There are many different genres of books written in children’s literature every year. Each year several of those books join the ranks of the best and win awards like the Newberry and Caldecott Medals. Most children enjoy all types of books with rhyming and predictable words, excellent art work and stories they can relate to. Children will sit for a long time listening to someone read to them and beg for “just one more” at bedtime.
When choosing books for children it is important to keep several things in mind. Is the book a window, a door, or a mirror into the world? A window-type book is one that engages children into imagining what the world looks like in places and circumstances that they have never experienced. For instance, children living in New York City can imagine what children living in Mumbai enjoy and how they play and how they live. There is no limit to what children can experience while reading window books.
“Books and doors are the same things. You open them, and you go through into another world.” Jeanette Winterson who wrote those words is an award-winning English writer who wrote the book, Oranges are not the Only Fruit” about a sensitive girl rebelling against conventional values. Books that open doors often invite children to challenge their imagination. Books that focus on fantasy, science fiction, ethic and moral issues awaken the thought processes that children use to question reality, figure things out, and determine their particular tastes in reading material.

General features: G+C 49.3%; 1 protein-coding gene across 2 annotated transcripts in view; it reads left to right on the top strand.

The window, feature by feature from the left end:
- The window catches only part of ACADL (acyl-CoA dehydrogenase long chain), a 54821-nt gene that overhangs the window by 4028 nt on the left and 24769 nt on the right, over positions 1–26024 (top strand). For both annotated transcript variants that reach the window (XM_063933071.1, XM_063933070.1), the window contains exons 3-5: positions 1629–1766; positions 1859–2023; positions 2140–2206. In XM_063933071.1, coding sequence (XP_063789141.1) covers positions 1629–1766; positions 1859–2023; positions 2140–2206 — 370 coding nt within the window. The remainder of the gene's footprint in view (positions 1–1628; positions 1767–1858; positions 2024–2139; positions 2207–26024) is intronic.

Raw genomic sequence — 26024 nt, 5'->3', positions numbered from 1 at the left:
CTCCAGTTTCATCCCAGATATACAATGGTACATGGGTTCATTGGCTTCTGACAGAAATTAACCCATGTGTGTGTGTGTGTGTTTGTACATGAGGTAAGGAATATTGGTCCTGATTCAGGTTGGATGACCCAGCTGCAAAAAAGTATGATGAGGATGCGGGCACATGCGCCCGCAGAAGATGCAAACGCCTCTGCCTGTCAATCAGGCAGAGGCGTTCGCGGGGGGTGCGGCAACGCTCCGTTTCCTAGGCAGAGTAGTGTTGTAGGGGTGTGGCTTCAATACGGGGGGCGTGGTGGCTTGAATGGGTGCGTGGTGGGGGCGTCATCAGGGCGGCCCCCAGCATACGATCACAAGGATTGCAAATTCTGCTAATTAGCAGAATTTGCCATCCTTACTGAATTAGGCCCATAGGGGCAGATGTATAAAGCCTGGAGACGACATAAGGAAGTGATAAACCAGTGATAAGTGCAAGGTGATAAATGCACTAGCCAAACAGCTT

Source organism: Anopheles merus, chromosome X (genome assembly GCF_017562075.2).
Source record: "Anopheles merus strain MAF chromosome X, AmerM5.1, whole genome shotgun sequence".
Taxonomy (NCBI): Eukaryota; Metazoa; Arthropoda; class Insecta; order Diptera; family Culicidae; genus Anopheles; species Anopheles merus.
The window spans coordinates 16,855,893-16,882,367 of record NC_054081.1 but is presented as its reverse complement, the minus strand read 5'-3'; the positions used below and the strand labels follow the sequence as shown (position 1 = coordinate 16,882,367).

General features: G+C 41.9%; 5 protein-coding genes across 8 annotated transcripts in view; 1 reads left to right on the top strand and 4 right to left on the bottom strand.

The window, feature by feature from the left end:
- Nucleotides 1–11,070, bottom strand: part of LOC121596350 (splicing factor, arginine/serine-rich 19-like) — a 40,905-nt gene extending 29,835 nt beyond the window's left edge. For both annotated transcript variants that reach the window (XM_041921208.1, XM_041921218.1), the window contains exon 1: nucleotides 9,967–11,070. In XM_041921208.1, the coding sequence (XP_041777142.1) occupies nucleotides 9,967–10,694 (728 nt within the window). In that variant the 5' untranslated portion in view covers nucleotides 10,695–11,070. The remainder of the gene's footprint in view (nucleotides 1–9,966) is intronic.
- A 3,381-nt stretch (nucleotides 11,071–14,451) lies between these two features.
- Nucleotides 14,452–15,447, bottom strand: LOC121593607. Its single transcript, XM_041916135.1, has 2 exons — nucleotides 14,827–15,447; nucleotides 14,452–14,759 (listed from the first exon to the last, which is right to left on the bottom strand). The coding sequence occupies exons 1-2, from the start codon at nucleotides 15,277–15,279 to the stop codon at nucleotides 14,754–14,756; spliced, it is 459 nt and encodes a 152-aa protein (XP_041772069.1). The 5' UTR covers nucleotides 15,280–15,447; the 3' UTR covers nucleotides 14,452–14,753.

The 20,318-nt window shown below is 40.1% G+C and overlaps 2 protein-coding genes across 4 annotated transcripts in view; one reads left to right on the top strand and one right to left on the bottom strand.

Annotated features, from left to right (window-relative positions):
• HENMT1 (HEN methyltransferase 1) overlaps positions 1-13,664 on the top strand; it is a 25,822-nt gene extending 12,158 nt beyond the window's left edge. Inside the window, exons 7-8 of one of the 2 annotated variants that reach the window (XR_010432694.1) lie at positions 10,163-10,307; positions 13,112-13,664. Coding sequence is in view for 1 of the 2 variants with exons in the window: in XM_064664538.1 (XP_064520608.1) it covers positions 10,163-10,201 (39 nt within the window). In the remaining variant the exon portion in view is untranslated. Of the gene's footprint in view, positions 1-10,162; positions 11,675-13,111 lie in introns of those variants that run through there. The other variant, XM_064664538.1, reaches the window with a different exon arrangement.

Mirror-type books are those that reflect an image of the reader or the children being read to. It is extremely important for children to see characters they can identify with. Things like physical appearances and personal characteristics that are similar to themselves must be in the books you choose to share with children. Carlos Ruiz Zafòn author of The Shadow of the Wind said, “Books are mirrors: you only see in them what you already have inside of you.”
Today, there are books with stories about different types of families, inclusion, and diversity, behavioral and moral issues that other children are facing. Children should be exposed to stories that occur in homes, schools and places in urban, rural and suburban communities where families live, work and play.
I admire Marley Dias who loves getting lost in a book. She was determined to find children’s books that had black girls as the main characters. She set her goal at 1,000. Over time, she exceeded that goal by thousands. Take a look at her work at #1000blackgirlbooks.
Help keep books alive by choosing windows, doors, and mirrors for the children you read to. Your children will have a magnificent imagination, well-developed problem-solving skills and a healthy sense of themselves.